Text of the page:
Root-zone soil moisture (RZSM) impacts carbon uptake because water availability to plant roots is a prerequisite for activating photosynthesis -- plants without sufficient water available at their roots cannot become photosynthetically active. RZSM impacts carbon release through autotrophic and heterotrophic respiration processes, where vegetation and organisms in soil consume available organic matter and release CO2 to the atmosphere. The strength of this chemical reaction is determined by soil temperature and moisture profile.
Despite the importance of RZSM, it has remained an unobserved quantity other than localized, point-scale measurements at flux tower sites. Data from flux tower sites can define the functional relationships between carbon fluxes and ecosystem parameters (e.g. vegetation cover and soil moisture), but they cannot be used to meaningfully scale-up these relationships to the grid cell of a regional model (50 km), let alone the larger North American continental scale.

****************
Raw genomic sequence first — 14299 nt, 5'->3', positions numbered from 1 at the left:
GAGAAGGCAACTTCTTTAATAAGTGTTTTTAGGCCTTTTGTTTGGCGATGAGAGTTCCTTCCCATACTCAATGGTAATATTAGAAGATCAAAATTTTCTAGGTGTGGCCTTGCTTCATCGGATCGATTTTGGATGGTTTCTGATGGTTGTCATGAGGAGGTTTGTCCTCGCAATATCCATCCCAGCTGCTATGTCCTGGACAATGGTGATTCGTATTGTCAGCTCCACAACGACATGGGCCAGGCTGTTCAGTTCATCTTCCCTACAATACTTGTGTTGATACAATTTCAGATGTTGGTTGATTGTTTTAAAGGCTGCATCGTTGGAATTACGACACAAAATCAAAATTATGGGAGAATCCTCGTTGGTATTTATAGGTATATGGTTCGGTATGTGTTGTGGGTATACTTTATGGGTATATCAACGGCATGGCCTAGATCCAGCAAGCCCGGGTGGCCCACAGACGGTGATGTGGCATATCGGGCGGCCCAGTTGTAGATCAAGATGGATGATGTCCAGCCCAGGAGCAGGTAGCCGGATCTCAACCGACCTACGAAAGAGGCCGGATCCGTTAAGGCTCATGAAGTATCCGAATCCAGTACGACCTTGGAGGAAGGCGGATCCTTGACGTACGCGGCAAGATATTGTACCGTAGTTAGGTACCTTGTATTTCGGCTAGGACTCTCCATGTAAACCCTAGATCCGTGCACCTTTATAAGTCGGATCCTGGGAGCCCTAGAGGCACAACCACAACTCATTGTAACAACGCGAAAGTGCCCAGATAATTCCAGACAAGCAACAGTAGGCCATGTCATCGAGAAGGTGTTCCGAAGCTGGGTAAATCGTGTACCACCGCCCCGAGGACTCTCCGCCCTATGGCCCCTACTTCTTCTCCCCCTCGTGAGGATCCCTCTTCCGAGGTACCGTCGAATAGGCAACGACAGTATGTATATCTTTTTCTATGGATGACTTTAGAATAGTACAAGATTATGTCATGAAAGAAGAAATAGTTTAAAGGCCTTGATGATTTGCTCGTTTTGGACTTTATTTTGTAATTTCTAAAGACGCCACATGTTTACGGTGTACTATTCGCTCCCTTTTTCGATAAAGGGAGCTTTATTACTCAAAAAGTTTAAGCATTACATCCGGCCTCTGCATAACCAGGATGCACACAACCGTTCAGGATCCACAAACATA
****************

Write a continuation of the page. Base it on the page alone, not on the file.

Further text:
Remote sensing investigations have produced direct high-resolution synoptic views of RZSM using the NASA/JPL AIRSAR UHF radar, but have stopped short of producing spatially and temporally sustained observations. Indirect methods of obtaining RZSM from surface soil moisture observations through data assimilation are currently the only other alternative, but the resolutions are coarse and error propagation from satellite retrievals into assimilation systems is a problem. AirMOSS will provide the first temporally and spatially sustained direct observations of RZSM data sets for quantifying its control over carbon fluxes in North America.
The AirMOSS investigation seeks to address the following questions
- Quantitatively, what are the local-, regional-, and continental-scale heterogeneities of RZSM in North America?
- Quantitatively, how does RZSM control ecosystem carbon fluxes at each of these scales?
- By how much will the estimates of North American NEE improve with the accurate knowledge of both the mean and the variance of RZSM?